Don’t worry if you see jagged edges or snags along the bottom of the hoof wall. This is nature’s way of trimming away excess material, and usually causes no problem for the horse. It is also worth remembering that foals are born with quite “tubular” hooves that may also appear slightly more upright than a normal adult horse’s feet. You should see the more adult “cone” shape starting to be evident by the time the youngster is six or seven months old.

Consult your hoof care professional or veterinarian if you start to see long toes, or very short toes with excessive heel growth (feet too upright), flaring, under-run heels, medial/lateral imbalance, or any other distortion.

6. Diarrhea

A healthy young horse should have normal looking manure – not too hard and not too mushy, but it is not at all uncommon for weanlings to have loose stool on occasion. While this is usually not serious, it can be indicative of a number of problems. It can be brought on from stress or having to adjust to new foods, but persistent diarrhea can be a symptom of a variety of ailments, including parasite infestation. It is therefore important to monitor the horse for other symptoms, keep track of how long the problem goes on, and to assess the degree of looseness.

Don’t worry if the stool is merely soft or loose, but the horse is otherwise normal. If you see this kind of manure, Dr. Peron advises that you monitor the horse’s temperature, appetite and attitude, and just ensure that the horse stays clean. “You can put some Vaseline on their rear ends so that it doesn’t stick to them,” he says, “and you should see things clear up within a few days if the horse is just reacting to a stressful event or a change in diet.”

Consult your veterinarian if there are other symptoms present or the stool is very watery and this persists for more than a day. When it comes to young horses getting the runs, less is more – meaning the less firm the manure is, the more seriously you should take it. Says Dr. Peron, “Persistent liquid manure is a concern because young horses are very susceptible to dehydration. I would also get on it if a horse is off its food, depressed or lethargic, or if there is a fever associated with the loose manure.”

7. Cuts and Scrapes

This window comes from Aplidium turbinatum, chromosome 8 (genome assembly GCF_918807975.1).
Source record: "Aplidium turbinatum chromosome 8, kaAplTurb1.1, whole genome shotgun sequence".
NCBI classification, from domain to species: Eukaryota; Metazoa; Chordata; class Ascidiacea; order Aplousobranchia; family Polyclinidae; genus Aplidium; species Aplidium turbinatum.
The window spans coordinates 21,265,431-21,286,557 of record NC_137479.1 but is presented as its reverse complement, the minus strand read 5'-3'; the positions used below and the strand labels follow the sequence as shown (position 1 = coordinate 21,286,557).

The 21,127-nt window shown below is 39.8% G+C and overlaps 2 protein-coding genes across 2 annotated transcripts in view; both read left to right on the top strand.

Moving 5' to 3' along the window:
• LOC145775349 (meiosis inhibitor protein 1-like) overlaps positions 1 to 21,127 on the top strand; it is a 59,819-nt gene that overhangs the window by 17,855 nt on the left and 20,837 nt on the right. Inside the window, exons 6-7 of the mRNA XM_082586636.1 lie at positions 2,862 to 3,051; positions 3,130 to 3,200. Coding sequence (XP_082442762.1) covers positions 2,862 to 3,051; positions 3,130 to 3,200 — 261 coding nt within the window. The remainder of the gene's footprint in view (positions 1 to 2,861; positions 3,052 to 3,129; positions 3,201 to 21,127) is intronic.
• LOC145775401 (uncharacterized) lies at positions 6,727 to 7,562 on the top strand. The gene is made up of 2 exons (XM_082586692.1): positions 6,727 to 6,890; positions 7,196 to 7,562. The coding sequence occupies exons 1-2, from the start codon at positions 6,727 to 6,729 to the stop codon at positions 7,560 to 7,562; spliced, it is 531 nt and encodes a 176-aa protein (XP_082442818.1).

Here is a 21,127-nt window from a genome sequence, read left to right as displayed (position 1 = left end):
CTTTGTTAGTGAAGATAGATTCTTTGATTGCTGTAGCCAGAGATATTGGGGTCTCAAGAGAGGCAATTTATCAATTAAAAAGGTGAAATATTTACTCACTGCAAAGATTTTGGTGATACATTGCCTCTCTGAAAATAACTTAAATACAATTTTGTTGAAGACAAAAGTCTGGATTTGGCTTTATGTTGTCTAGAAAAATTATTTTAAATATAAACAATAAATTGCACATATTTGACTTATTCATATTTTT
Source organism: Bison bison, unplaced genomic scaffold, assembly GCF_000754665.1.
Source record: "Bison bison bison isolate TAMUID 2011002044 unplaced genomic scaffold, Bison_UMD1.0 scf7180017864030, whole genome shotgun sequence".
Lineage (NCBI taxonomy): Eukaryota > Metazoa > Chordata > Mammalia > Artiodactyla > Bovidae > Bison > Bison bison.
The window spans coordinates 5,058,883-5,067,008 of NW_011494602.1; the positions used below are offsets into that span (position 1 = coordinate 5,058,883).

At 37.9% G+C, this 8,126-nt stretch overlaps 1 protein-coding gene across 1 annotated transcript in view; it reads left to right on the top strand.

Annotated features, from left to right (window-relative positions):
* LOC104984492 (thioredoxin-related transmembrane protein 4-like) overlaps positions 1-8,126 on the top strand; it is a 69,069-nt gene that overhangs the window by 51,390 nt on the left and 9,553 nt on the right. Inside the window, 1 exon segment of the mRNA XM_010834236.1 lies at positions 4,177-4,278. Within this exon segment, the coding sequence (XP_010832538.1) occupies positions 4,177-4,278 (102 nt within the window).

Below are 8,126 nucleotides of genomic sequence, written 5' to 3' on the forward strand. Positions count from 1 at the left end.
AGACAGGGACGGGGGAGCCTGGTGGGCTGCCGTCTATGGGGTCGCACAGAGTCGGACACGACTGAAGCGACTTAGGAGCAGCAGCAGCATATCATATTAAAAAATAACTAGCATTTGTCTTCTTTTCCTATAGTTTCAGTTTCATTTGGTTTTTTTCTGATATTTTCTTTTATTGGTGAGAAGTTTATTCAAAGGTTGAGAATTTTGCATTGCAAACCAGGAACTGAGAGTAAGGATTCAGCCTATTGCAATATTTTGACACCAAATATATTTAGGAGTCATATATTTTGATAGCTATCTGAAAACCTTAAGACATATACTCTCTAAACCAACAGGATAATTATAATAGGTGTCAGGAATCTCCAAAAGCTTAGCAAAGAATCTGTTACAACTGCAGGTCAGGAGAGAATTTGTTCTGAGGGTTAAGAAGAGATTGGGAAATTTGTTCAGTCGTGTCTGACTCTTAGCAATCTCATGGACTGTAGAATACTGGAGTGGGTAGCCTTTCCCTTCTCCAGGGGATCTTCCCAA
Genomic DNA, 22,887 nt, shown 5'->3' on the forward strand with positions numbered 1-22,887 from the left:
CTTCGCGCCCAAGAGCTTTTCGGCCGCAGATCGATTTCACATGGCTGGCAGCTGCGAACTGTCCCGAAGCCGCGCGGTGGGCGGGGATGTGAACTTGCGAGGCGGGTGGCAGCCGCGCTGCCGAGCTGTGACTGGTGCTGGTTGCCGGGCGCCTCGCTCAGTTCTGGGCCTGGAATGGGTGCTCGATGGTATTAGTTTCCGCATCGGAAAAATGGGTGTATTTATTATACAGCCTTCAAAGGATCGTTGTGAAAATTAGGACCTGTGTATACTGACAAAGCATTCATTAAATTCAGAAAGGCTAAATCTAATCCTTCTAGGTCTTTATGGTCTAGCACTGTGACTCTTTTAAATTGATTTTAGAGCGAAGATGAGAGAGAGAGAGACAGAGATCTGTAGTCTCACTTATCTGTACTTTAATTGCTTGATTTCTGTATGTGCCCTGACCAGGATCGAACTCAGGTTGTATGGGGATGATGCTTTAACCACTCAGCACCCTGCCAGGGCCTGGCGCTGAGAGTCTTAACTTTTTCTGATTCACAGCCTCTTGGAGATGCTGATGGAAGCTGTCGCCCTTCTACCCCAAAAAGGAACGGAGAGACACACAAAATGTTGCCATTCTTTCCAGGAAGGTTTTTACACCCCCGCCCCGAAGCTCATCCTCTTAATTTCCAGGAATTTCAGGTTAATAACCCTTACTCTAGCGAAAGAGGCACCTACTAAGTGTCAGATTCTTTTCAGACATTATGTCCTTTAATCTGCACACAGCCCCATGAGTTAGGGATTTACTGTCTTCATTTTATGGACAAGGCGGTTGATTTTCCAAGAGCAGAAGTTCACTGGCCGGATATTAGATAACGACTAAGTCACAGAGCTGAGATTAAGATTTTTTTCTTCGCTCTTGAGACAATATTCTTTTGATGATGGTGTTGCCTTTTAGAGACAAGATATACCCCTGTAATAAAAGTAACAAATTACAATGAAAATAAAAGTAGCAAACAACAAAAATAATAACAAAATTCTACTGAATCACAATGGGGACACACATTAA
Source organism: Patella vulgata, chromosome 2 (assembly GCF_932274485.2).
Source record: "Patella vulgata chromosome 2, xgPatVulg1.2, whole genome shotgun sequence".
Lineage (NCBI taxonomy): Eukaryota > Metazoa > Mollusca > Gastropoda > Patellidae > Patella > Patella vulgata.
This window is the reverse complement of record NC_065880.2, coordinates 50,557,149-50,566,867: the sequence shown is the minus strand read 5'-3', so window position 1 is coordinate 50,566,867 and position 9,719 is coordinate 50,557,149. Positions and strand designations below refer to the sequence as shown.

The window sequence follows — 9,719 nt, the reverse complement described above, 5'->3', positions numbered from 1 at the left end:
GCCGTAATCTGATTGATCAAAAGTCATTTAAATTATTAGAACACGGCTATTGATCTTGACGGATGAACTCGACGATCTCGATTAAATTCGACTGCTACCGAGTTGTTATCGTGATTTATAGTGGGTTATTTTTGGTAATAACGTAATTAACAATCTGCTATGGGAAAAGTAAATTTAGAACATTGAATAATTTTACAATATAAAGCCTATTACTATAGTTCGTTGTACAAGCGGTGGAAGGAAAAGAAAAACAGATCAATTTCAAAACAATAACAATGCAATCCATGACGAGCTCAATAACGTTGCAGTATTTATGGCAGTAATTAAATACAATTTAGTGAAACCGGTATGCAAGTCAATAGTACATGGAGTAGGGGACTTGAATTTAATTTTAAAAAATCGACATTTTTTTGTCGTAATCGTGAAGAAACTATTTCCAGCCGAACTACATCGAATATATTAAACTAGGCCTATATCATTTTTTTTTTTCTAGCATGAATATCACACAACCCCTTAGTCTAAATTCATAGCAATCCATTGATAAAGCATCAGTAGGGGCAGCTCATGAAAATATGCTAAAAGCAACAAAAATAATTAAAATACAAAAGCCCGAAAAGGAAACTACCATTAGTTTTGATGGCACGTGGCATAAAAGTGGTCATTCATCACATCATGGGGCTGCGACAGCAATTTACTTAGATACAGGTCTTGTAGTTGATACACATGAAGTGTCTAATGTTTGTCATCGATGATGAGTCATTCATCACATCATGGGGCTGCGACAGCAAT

One of the greatest pleasures of having weanlings is watching them leaping, running and bucking with the irrepressible exuberance of youth. However, that same exuberance can lead to bumps, bruises, cuts and scrapes, some of which may require serious attention. Whatever age your horses are, it is always advisable to keep a well-stocked emergency kit in your barn and to know how to use it, but this is especially important with youngsters, who are definitely more accident prone than their older counterparts.

Don’t worry if you are dealing with a scrape (abrasion) that has not penetrated through the skin. Says Dr. Peron, “If it’s an abrasion, but not a laceration (all the way through the skin layers), then normal first aid – keeping it clean and such – will suffice. If it is on their lower extremities I may bandage for a day or so, but abrasions are not usually too much of a concern. The horse owner can generally take care of abrasions because there isn’t much more the vet is going to do anyway beyond just cleaning it up and keeping it clean.” Flushing an abrasion with plenty of sterile saline is the best way to clean it, as wiping can be painful and cause more irritation. Over the counter antibiotic ointments may be applied, but some experts feel it is best to just clean a scrape and leave it to heal on its own. If it is fly season, you may want to put some kind of repellent around the wound to keep the bugs away, but never put fly spray directly on a wound unless it is a product specifically designed for use on wounds.